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learned Professor of Germany has actually taken upon him to alter a whole passage in Xenophon's Apologia Socratis, from ignorance of its existence. The words in all the MSS. and printed copies stand as follows; and, from what has been already said, it is evident they stand in need of no emendation : --Pois go juny egyoss XHT&I OGvatos 2006 Standeregoornbolt, Tory wou Xich, ako δραποδισις, πολεως προδοσία, εδ' αυτοι οι αντιδικοι τετων πραξαι τι κατ' εμε Paris. Ap. Soc. ll 25. Now, Profeffor Zeunius, of Wittemberg, in his edition of this part of Xenophon's works, has deliberately turned all these nominatives into datives, that they might agree with spyors in the beginning; and applauds himself very much for the correction ; observing, ' vulgari lectione nihil ineptius fingi poteft.' Such is still the diffidence of these reformers !

Upon the subject of punctuation, Dr Húnter refers, in his Preface, to the following paffage of the First Georgic, which stands thus in ProfesTor Heyné's, and the greater part of the earlier editions :

• Semina vidi quidem multos medicare serentes,

Et nitro prius et nigra perfundere amurca ;
Grandior ut fetus filiquis fallacibus effet :
Et, quamvis igni exiguo properata maderent,
Vidi lecta, diu et multo spectata labore,
Degenerare tamen, ni vis humana quotannis

Maxima quæque manu legeret. ' The fourth line of this passage, which, by this punctuation, is connected with the latter clause of the sentence, has given infinite trouble to the commentators. A verbal critic may indeed be excused for being ignorant of the mysteries of agriculture ; but it is scarcely poflible to repress a smile, when Profeflor Heyné gravely informs us that beans, which have been boiled till they are soft, will grow faster than any other. Dr Hunter removes all this perplexity, by taking away the point from the end of the third line, and putting a full stop at the end of the fourth. When this puzzling verse is connected, in this way, with the three preceding ones, the meaning turns out to be, simply, that beans are thought to require less boiling if the seeds from which they were produced had been sprinkled with nitre before fowing. This interpretation, which the new pointing suggests most obviously, is confirmed, in a very Angular way, by a patlage in Palladius, which seems to have escaped the notice of Profetior Heyne and all the other commentators. This writer, without any allution to Virgil, fays expressly, “ Græci asserunt fabze temina ninata aquà refpertà, cocturanı non habere difficilem.'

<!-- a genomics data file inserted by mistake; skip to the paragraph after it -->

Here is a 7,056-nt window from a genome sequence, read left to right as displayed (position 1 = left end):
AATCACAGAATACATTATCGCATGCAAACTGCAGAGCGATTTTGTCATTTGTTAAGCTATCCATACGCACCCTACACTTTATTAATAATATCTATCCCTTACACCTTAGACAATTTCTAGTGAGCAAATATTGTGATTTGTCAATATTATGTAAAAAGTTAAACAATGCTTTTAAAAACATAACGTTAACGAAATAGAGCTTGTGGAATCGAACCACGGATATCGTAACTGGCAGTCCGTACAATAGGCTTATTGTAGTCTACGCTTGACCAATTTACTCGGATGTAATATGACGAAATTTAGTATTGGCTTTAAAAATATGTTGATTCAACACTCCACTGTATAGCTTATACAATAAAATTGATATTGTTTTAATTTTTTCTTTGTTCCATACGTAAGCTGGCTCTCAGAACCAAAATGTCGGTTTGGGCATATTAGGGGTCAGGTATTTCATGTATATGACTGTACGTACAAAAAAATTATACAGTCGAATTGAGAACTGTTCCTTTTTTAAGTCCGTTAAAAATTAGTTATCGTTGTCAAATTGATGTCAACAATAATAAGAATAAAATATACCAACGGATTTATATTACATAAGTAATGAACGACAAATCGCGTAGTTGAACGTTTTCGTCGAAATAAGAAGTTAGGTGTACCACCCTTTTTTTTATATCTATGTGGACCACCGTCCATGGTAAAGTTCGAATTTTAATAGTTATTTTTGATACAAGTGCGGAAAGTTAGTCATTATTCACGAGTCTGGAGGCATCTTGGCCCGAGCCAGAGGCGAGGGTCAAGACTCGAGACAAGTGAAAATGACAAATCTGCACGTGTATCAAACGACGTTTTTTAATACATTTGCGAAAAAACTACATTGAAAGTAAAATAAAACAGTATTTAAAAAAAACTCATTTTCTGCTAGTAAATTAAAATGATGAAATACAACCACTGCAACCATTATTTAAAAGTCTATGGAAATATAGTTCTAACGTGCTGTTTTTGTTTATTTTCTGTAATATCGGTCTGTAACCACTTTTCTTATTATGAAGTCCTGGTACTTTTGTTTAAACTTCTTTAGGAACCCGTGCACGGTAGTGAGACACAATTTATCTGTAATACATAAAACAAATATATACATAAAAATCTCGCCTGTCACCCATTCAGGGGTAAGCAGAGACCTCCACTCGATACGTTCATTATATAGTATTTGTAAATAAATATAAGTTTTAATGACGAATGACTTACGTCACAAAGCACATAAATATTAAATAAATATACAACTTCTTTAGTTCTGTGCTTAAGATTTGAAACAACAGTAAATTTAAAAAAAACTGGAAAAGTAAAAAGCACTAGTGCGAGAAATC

We

We look upon this as a very happy and fatisfactory explication of a passage, which Brunckius thought it necessary to interpolate, before he could make any sense of it whatsoever.

The punctuation of this edition, indeed, so far as we have examined it, appears to be peculiarly judicious and correct. There is only one passage in which we suspect it to be inaccurate. We allude to these lines, towards the end of the Third Book of the Aneid: :

« Praecipires metus acer agit quocumque rudentis

Excutere, et ventis intendere vela fecundis.
Contra jussa monent Heleni, Scyllam atque Charybdimi
Inter utramque viam, leti discrimine parvo,